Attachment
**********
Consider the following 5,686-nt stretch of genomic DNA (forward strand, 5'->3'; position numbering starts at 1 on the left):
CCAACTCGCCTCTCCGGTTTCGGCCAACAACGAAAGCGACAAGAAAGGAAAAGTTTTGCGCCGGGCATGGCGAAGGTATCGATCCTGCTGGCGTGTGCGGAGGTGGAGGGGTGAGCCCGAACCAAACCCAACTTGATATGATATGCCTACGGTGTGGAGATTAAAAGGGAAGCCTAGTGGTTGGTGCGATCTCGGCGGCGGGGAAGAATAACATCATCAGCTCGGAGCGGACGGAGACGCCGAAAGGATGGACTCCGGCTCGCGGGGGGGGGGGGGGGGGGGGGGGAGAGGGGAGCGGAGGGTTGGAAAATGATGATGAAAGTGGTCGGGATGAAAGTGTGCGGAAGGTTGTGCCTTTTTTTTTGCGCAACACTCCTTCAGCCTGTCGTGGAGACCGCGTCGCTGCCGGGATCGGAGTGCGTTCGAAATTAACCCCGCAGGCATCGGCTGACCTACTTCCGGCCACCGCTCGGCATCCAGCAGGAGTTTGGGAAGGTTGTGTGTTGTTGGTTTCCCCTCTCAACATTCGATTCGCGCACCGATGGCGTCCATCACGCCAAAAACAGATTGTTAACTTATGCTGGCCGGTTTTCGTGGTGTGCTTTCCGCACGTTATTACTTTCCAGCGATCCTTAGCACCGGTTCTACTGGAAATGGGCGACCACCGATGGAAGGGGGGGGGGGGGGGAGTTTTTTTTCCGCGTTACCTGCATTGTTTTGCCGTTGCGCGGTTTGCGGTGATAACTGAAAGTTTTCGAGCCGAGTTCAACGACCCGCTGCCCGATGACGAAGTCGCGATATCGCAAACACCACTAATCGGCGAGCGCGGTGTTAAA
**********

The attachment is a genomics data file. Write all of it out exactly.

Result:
Consider the following 5,686-nt stretch of genomic DNA (forward strand, 5'->3'; position numbering starts at 1 on the left):
CCAACTCGCCTCTCCGGTTTCGGCCAACAACGAAAGCGACAAGAAAGGAAAAGTTTTGCGCCGGGCATGGCGAAGGTATCGATCCTGCTGGCGTGTGCGGAGGTGGAGGGGTGAGCCCGAACCAAACCCAACTTGATATGATATGCCTACGGTGTGGAGATTAAAAGGGAAGCCTAGTGGTTGGTGCGATCTCGGCGGCGGGGAAGAATAACATCATCAGCTCGGAGCGGACGGAGACGCCGAAAGGATGGACTCCGGCTCGCGGGGGGGGGGGGGGGGGGGGGGGAGAGGGGAGCGGAGGGTTGGAAAATGATGATGAAAGTGGTCGGGATGAAAGTGTGCGGAAGGTTGTGCCTTTTTTTTTGCGCAACACTCCTTCAGCCTGTCGTGGAGACCGCGTCGCTGCCGGGATCGGAGTGCGTTCGAAATTAACCCCGCAGGCATCGGCTGACCTACTTCCGGCCACCGCTCGGCATCCAGCAGGAGTTTGGGAAGGTTGTGTGTTGTTGGTTTCCCCTCTCAACATTCGATTCGCGCACCGATGGCGTCCATCACGCCAAAAACAGATTGTTAACTTATGCTGGCCGGTTTTCGTGGTGTGCTTTCCGCACGTTATTACTTTCCAGCGATCCTTAGCACCGGTTCTACTGGAAATGGGCGACCACCGATGGAAGGGGGGGGGGGGGGGAGTTTTTTTTCCGCGTTACCTGCATTGTTTTGCCGTTGCGCGGTTTGCGGTGATAACTGAAAGTTTTCGAGCCGAGTTCAACGACCCGCTGCCCGATGACGAAGTCGCGATATCGCAAACACCACTAATCGGCGAGCGCGGTGTTAAA